Delineating species boundaries in phylogenetic groups undergoing recent radiation is a daunting challenge akin to discretizing continuity. Here, we propose a general approach exemplified by American butterflies from the genus Junonia Hübner notorious for the variety of similar phenotypes, ease of hybridization, and the lack of consensus about their classification. We obtain whole-genome shotgun sequences of about 200 specimens. We reason that discreteness emerges from continuity by means of a small number of key players, and search for the proteins that diverged markedly between sympatric populations of different species, while keeping low polymorphism within these species. Being 0.25% of the total number, these three dozen ‘speciation’ proteins indeed partition pairs of Junonia populations into two clusters with a prominent break in between, while all proteins taken together fail to reveal this discontinuity. Populations with larger divergence from each other, comparable to that between two sympatric species, form the first cluster and correspond to different species. The other cluster is characterized by smaller divergence, similar to that between allopatric populations of the same species and comprise conspecific pairs. Using this method, we conclude that J. genoveva (Cramer), J. litoralis Brévignon, J. evarete (Cramer), and J. divaricata C. & R. Felder are restricted to South America. We find that six species of Junonia are present in the United States, one of which is new: Junonia stemosa Grishin, sp.n. (i), found in south Texas and phenotypically closest to J. nigrosuffusa W. Barnes & McDunnough (ii) in its dark appearance. In the pale nudum of the antennal club, these two species resemble J. zonalis C. & R. Felder (iii) from Florida and the Caribbean Islands. The pair of sister species, J. grisea Austin & J. Emmel (iv) and J. coenia Hübner (v), represent the classic west/east U.S.A. split. The mangrove feeder (as caterpillar), dark nudum J. neildi Brévignon (vi) enters south Texas as a new subspecies Junonia neildi varia Grishin ssp.n. characterized by more extensive hybridization with and introgression from J. coenia, and, as a consequence, more variable wing patterns compared with the nominal J. n. neildi in Florida. Furthermore, a new mangrove-feeding species from the Pacific Coast of Mexico is described as Junonia pacoma Grishin sp.n. Finally, genomic analysis suggests that J. nigrosuffusa may be a hybrid species formed by the ancestors of J. grisea and J. stemosa sp.n. This published work has been registered on Zoobank, http://zoobank.org/urn:lsid:zoobank.org:act:C6E70C96-463D-4E6A-95CC-B0384B0EEEBA.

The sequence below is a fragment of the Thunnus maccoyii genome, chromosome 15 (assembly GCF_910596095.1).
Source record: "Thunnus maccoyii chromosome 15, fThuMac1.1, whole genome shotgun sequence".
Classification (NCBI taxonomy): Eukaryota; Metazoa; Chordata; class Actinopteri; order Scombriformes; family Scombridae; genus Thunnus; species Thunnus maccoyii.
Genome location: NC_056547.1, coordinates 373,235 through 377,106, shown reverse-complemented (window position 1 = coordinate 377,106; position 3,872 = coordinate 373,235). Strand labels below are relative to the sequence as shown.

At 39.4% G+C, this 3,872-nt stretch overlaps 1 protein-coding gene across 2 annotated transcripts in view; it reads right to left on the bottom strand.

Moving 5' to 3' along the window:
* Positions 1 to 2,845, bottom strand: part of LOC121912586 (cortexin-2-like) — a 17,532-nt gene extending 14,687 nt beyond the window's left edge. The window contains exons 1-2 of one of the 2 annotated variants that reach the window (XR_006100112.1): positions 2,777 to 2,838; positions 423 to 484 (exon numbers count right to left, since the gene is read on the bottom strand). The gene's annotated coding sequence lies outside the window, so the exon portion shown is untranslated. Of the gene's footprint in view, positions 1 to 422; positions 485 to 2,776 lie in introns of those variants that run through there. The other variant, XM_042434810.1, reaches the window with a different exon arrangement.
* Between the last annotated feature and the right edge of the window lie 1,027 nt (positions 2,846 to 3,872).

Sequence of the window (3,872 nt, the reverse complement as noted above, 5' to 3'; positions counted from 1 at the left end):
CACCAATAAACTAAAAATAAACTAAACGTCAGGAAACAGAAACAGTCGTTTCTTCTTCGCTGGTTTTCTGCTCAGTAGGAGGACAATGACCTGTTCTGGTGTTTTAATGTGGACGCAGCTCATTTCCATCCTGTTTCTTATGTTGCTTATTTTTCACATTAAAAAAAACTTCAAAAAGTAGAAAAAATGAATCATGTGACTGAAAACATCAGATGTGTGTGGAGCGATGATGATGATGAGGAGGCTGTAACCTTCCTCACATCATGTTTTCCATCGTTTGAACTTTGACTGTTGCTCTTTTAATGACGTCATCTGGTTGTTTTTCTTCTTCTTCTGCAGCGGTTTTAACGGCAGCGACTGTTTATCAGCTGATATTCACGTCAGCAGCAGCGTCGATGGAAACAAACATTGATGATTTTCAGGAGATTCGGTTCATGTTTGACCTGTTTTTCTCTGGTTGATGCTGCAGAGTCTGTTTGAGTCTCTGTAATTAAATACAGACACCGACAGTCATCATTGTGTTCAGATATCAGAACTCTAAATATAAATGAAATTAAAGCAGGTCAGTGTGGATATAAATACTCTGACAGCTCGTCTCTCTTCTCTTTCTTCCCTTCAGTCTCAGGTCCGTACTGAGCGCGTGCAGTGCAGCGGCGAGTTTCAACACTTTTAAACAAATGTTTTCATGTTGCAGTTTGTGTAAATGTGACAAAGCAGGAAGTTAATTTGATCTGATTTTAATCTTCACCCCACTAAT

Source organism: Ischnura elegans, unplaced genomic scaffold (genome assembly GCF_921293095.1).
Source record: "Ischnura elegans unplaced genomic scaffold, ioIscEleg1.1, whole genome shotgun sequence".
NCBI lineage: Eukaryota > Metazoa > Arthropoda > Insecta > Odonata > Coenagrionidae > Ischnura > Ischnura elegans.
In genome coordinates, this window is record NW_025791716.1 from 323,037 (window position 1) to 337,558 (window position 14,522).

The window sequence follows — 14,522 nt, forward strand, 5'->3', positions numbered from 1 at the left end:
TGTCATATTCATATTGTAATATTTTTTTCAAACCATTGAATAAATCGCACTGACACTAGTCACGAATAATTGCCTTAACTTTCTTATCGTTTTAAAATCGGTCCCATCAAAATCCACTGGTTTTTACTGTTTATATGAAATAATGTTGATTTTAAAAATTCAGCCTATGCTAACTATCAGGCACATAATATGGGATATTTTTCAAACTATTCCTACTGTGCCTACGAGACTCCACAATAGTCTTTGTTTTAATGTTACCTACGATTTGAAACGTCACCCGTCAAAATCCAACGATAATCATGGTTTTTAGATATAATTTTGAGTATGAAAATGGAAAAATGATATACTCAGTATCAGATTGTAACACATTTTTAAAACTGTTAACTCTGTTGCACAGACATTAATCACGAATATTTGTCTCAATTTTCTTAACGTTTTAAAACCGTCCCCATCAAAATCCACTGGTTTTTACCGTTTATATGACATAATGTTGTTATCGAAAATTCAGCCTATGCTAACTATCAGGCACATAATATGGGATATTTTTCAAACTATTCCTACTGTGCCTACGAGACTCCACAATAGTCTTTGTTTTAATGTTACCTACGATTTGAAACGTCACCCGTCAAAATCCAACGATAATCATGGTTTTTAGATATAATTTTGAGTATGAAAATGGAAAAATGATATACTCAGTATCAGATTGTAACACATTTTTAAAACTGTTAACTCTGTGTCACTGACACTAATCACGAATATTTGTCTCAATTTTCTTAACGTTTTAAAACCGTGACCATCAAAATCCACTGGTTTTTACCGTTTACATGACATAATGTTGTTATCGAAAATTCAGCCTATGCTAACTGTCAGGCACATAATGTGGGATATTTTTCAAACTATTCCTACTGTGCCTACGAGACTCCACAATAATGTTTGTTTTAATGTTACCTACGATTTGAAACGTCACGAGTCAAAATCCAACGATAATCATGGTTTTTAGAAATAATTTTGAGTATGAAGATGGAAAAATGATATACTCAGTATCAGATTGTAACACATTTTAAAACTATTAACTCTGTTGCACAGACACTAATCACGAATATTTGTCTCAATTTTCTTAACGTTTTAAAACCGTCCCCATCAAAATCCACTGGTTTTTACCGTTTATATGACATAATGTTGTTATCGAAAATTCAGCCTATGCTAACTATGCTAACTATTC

ASJC Scopus subject areas
- Ecology, Evolution, Behavior and Systematics
- Insect Science